PLEASE NOTE: This is not to say that artists who haven’t gone through a university or art school aren’t professionals. Their training may have come from a correspondence course, night classes or just years of effort. I rarely meet an artist who draws one picture and expects to be deemed a professional. However, I’ve met many writers who’ve written one book and stop writing if that one book is rejected. But that’s another chapter. The point is an apprenticeship is necessary to hone ones craft—no matter what methods or routes you take.

Crazy Lesson #1

Artists create no matter what. They believe in their work. Writer’s look for permission. They wait for someone else to believe in their work before they do.

“Crap is filling the world! Readers won’t be able to know what to read because there are so many crappy books out there that they’ll stop reading in revolt. We need the agents and editors to save us!”

The above quote is an exaggerated statement I’ve heard from different people in the industry and was echoed in the Wall Street Journal article Kris refers to.

Okay some agents and editors can believe this rather ridiculous statement, but the fact that many writers agree is what frightens me. I started indie publishing before it was cool, when I didn’t know how to do epublishing and stuck with offset printing and using a national distributor and warehousing my books. During those years (about six years ago) the same statement was said about small/indie publishers it was believed that we were diluting the pool of quality.

To self-publish was to go around with a scarlet letter S (or V since most people didn’t know the difference between self-publishing and vanity publishing—some still don’t). You were a loser. Nobody wanted you.  I thought this was silly. I self-published because I liked the freedom of creating my own product. I wanted the creative thrill of turning a manuscript into a marketable book. I’d already gone the traditional publishing route and wanted to combine that experience with being independent of the approval process, which more or less looks like this:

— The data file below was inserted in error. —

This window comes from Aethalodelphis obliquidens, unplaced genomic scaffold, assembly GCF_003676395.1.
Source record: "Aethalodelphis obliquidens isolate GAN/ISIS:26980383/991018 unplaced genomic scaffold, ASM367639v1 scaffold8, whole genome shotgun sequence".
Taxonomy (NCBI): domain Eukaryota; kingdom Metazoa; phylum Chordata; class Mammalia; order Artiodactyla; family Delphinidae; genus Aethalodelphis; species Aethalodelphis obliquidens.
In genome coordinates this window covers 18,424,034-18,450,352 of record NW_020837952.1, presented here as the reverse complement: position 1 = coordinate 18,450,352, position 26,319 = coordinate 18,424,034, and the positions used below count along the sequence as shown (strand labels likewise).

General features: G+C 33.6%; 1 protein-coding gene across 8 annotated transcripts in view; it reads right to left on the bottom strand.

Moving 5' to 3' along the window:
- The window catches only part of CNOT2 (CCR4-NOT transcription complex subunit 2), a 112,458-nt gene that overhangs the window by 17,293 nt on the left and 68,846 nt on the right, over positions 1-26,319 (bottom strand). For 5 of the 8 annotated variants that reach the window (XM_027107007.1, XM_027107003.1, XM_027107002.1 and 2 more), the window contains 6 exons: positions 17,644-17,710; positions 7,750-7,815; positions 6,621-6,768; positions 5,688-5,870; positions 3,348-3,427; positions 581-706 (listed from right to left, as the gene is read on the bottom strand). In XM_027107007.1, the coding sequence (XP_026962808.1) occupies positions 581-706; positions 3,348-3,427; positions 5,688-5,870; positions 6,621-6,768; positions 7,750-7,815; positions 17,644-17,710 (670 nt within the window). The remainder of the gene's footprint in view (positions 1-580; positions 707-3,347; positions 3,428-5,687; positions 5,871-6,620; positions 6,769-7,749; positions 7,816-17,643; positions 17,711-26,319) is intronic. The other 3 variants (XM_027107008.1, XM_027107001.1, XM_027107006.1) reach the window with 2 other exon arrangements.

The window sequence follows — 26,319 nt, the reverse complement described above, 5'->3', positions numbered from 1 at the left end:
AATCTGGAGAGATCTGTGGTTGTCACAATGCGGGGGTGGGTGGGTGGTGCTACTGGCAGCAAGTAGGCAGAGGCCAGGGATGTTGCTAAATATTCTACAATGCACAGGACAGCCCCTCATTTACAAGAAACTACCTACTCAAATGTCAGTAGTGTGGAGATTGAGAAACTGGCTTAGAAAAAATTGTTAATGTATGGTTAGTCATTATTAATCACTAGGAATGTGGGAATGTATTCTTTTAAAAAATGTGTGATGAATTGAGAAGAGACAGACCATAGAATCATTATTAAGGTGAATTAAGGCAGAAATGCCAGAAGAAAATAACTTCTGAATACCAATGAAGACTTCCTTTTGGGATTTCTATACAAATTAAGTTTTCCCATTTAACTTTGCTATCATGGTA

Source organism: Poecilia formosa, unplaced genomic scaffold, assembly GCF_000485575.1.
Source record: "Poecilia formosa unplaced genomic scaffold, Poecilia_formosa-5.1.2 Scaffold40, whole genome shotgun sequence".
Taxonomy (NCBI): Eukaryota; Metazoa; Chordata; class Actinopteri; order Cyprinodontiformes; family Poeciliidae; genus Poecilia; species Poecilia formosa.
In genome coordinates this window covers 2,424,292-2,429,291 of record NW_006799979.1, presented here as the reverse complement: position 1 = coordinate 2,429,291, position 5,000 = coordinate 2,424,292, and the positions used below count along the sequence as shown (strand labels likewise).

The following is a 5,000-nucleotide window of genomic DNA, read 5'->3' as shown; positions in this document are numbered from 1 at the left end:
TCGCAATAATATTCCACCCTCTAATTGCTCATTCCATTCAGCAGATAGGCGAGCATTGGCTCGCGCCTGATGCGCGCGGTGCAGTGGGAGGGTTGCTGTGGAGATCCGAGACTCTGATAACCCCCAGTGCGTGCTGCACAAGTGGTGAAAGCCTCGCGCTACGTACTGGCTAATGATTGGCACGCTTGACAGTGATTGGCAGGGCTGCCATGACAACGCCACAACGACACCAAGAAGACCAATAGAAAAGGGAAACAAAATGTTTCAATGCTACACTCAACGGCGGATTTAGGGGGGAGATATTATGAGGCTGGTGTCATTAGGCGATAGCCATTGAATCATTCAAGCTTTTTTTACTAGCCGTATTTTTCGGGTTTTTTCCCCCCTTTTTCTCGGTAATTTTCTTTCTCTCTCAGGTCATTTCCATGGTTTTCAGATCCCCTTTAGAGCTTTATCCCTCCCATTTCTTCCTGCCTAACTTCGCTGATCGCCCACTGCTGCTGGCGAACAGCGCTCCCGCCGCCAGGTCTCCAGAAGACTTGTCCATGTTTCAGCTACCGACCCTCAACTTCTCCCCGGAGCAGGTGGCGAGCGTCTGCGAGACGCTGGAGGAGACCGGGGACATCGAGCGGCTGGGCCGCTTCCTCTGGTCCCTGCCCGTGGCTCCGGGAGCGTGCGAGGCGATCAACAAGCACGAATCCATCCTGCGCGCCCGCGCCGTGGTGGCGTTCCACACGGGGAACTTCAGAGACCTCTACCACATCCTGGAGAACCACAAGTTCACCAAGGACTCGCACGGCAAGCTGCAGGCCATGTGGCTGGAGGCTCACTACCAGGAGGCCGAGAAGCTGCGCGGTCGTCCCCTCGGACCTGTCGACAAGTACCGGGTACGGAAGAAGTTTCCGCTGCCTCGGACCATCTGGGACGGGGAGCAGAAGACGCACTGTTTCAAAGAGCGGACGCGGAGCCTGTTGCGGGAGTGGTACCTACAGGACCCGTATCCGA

Getting the approval of an agent,

then the approval of an editor,

then approval of a sales team/marketing,

and then distribution into bookstores (which is full of more hidden approval processes).

Most visual artists don’t think they have to go through a third party to create their product in order to reach their audience. They may choose to do so, but for many they can ‘set up shop’ on the side of a road, in a small coffee shop or online and show their work. My mother made great money as a teenager selling greeting cards. She didn’t go to Hallmark or American Greetings and say ‘I’m an aspiring artist with greeting cards, would you please tell me if they’re good enough to go through your line?’ No. She created her products and then sold them. Simple.

I followed her example. I wrote a book, had it professionally produced, then sold it through my company. Simple.

The naysayers disagreed. They said: “Oh no. It’s not so simple. You’re a writer. You must have someone else publish and distribute for you because writers don’t know quality and readers will be duped and then your career will be over.”  My response to this myth can be found in Dean’s post New York Works as a Quality Filter.

Readers are smart. They will buy what they want.  This filter argument is so old it’s rotting, but unfortunately, it’s brought up every few years as if it’s fresh (sort of like the next new diet “secret”). Elitist are always afraid of people having choices and I’ve discovered that there are many of them in publishing. To me life is like a buffet. There are a lot of choices. Choose what you like best. I’m not a big eater, so when I go to a buffet I don’t eat everything I see. I’m selective. I don’t just select something because it’s there. I may be in the mood to try something new or just go with what I like or go with a friend’s suggestion. I certainly don’t need someone to select what I should eat based on their preferences or limit my choices because they think I’m too feeble minded to chose on my own.

Writers your job is to create. Not to compare yourself to another writer or worry about what’s being put on the market. My mother survived in an industry where an elephant’s art work can sell for five figures.  Recently, a four-year-old’s painting sold for six! There’s even an artist who takes cow dung, puts it on a canvas and sells them. My mother just shrugs because it doesn’t matter. All that matters is what she creates because that’s all she can control.

As a writer, your career is based on what you create and the pleasure and information you give. Create, learn, submit, and/or publish. Choose your own path. It’s one golden link to sanity.

Copyright © 2011 Dara Girard